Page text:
Ohio Senate Republicans Add Oil and Gas Lease Provisions to Poultry Bill at Eleventh Hour

Republican members used a measure tied to retail poultry purchases to clear the path for greater oil and gas drilling on public lands.

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click to enlarge Republican members of the Ohio Senate Agriculture committee tacked on a measure to clear the path for oil and gas drilling on public lands to a poultry bill. - Photo: Jared Evans, Unsplash
Photo: Jared Evans, Unsplash
Republican members of the Ohio Senate Agriculture committee tacked on a measure to clear the path for oil and gas drilling on public lands to a poultry bill.

Last week in the Ohio Senate Agriculture Committee, Republican members used a measure tied to retail poultry purchases to clear the path for greater oil and gas drilling on public lands. State Sen. Steve Huffman, R-Tipp City, added the language as part of a series of amendments meant to advance unrelated policy changes.

Poultry bill

In his testimony for the underlying measure, Rep. Kyle Koehler, R-Springfield, remarked the bill is “so simple it only changes one word” in state law. Citing complaints from 4H families, he argued for cutting the minimum purchasing amount of poultry chicks from six to three. He argued kids can only show one turkey at the fair. But to do so, they often wind up raising, and then butchering, five more.

Koehler’s humble proposal picked up a set of food safety provisions tied to canning and bottling before passing the Ohio House. The bill got much more complicated, though, after Huffman’s amendments.

The leasing amendment

The oil and gas provisions tacked onto Koehler’s bill attempt to force the hand of the state Oil and Gas Land Management Commission. Lawmakers devised the board during former Gov. John Kasich’s tenure, but Kasich never filled the seats. The commission began work under Gov. Mike DeWine, but they’ve yet to come up with rules for prospective drillers.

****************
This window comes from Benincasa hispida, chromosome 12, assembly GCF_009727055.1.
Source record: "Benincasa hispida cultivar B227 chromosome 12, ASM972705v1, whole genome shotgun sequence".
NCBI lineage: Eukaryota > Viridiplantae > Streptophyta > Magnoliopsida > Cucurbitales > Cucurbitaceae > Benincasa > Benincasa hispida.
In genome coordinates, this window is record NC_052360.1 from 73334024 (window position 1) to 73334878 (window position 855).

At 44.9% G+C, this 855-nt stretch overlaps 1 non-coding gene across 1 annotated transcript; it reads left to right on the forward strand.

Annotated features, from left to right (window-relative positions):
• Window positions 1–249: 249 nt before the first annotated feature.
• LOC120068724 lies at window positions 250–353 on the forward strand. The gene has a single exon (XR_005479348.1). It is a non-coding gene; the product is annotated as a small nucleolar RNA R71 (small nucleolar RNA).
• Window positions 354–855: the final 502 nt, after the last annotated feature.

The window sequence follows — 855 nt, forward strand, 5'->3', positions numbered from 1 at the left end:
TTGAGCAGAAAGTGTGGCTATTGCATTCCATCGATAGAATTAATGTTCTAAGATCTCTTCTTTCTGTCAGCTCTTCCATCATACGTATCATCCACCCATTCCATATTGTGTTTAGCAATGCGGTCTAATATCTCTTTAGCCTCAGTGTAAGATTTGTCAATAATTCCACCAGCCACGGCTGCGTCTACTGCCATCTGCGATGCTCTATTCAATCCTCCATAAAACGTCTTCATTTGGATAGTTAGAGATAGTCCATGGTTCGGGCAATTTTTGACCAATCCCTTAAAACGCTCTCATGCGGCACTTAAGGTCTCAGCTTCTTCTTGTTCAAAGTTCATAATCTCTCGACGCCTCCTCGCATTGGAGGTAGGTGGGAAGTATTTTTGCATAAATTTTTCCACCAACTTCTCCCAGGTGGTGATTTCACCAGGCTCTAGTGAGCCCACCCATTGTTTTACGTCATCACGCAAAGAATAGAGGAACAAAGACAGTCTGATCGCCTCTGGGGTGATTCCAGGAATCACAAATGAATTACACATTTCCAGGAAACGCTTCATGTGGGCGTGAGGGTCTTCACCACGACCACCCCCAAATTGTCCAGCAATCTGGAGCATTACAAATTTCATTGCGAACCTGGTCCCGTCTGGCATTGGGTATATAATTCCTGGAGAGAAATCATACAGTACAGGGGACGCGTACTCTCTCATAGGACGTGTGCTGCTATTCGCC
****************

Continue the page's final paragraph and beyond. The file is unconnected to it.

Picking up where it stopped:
The commission website requests public comment on its current lease form by Jan. 13 next year and has a meeting on the calendar for Feb. 1.

The amendment directs all state agencies to accept leases on their land until those rules are finalized. Current law stating agencies “may” lease access to their land becomes “shall” lease with the amendment. It directs agencies to offer those leases “in good faith,” and only requires companies demonstrate they’re licensed and insured to go forward.

Sen. Dale Martin, D-Cleveland, spoke up against the changes.

“I know that it’s state property and the state goes about it, but the people in that area use the park and all these different things,” he said. “But I think they’re kind of losing their power on what goes on in that area.”

Committee chair, Sen. Tim Schaffer, R-Lancaster, insisted allowing companies to drill is already part of state law.

“It’s just that the leases are taking literally years to negotiate with the state of Ohio,” Schaffer argued, “And, you know, the minerals aren’t being harvested the way the state law says.”

He added that the leaseholders would only be drilling under state land rather siting equipment on the surface. For someone walking in a park he said, “You wouldn’t know the difference.”

Martin insisted that drilling will change the environment, even if the drilling isn’t visible.

Other changes

A different amendment classifies natural gas as “green energy.” Others preempt local ordinances against pesticides, provide state licensing exemptions for eBay sellers, and establish standards for food inspectors. The final change gives police in a conservancy district the same rights to tow abandoned vehicles as other departments.

The raft of changes came in what is likely the committee’s final hearing of the year, and just moments before voting to advance the bill out of committee.

No one from the public spoke for or against the changes at the time. Advocacy groups like the Ohio Environmental Council Action Fund and Policy Matters Ohio have since begun urging lawmakers to vote the bill down.

This story was originally published by Ohio Capital Journal and is republished here with permission.


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